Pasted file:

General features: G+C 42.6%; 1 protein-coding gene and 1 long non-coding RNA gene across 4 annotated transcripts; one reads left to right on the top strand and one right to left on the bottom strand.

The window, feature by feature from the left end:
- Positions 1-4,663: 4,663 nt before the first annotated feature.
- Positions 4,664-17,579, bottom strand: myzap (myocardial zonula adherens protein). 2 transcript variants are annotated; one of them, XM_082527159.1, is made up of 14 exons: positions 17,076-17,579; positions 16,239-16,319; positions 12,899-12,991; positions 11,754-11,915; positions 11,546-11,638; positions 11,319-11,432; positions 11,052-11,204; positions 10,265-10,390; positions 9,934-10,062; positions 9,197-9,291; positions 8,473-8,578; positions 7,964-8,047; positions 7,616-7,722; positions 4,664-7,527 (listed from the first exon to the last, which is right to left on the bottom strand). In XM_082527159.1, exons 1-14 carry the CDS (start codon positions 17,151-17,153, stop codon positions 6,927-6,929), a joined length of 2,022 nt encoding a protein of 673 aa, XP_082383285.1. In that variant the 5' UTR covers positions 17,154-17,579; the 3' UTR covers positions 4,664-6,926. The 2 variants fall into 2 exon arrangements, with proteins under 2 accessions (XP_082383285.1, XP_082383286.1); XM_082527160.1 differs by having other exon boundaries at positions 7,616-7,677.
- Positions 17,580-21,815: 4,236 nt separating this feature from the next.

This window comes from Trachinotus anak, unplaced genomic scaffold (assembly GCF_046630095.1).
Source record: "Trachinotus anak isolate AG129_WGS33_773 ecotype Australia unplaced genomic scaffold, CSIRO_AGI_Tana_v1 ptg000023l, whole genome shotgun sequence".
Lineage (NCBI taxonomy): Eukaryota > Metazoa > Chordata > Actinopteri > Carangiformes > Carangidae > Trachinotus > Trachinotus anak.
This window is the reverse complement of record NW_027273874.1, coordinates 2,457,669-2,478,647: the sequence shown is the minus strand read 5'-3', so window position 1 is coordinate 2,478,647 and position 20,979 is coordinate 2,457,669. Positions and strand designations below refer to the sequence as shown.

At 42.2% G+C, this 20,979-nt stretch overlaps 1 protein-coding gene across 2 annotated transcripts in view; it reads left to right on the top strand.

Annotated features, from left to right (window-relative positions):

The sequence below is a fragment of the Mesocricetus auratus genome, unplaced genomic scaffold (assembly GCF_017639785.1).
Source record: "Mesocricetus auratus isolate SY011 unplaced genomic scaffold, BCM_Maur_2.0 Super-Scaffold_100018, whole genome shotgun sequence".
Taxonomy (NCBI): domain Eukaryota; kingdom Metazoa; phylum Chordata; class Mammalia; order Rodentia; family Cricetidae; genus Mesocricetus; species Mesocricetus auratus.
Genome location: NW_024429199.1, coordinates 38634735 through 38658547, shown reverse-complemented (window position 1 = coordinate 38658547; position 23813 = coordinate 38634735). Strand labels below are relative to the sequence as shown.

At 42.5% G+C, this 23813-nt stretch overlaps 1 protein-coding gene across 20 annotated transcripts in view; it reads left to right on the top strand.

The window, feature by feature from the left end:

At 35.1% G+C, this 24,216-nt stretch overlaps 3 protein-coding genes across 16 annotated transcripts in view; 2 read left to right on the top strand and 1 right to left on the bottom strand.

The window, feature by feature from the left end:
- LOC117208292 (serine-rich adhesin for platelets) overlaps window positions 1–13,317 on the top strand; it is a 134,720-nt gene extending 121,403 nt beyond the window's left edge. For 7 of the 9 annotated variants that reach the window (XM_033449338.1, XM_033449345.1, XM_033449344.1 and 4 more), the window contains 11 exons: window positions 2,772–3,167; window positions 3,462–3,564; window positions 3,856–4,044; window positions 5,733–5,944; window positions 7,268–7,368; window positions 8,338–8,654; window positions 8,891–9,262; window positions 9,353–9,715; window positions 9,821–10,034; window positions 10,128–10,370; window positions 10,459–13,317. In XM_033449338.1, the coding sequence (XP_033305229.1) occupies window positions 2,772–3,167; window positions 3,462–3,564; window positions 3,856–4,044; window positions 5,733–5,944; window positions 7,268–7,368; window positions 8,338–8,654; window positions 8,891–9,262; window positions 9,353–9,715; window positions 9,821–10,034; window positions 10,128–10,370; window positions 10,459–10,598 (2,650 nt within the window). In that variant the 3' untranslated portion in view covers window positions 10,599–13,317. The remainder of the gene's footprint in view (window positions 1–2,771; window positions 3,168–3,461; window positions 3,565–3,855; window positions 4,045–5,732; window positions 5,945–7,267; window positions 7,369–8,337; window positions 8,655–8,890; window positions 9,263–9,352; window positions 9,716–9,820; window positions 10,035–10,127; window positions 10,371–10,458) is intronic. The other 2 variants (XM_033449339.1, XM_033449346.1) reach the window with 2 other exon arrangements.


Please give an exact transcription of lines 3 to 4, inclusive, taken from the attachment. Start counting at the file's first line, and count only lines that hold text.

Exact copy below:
- Positions 1-4,663: 4,663 nt before the first annotated feature.
- Positions 4,664-17,579, bottom strand: myzap (myocardial zonula adherens protein). 2 transcript variants are annotated; one of them, XM_082527159.1, is made up of 14 exons: positions 17,076-17,579; positions 16,239-16,319; positions 12,899-12,991; positions 11,754-11,915; positions 11,546-11,638; positions 11,319-11,432; positions 11,052-11,204; positions 10,265-10,390; positions 9,934-10,062; positions 9,197-9,291; positions 8,473-8,578; positions 7,964-8,047; positions 7,616-7,722; positions 4,664-7,527 (listed from the first exon to the last, which is right to left on the bottom strand). In XM_082527159.1, exons 1-14 carry the CDS (start codon positions 17,151-17,153, stop codon positions 6,927-6,929), a joined length of 2,022 nt encoding a protein of 673 aa, XP_082383285.1. In that variant the 5' UTR covers positions 17,154-17,579; the 3' UTR covers positions 4,664-6,926. The 2 variants fall into 2 exon arrangements, with proteins under 2 accessions (XP_082383285.1, XP_082383286.1); XM_082527160.1 differs by having other exon boundaries at positions 7,616-7,677.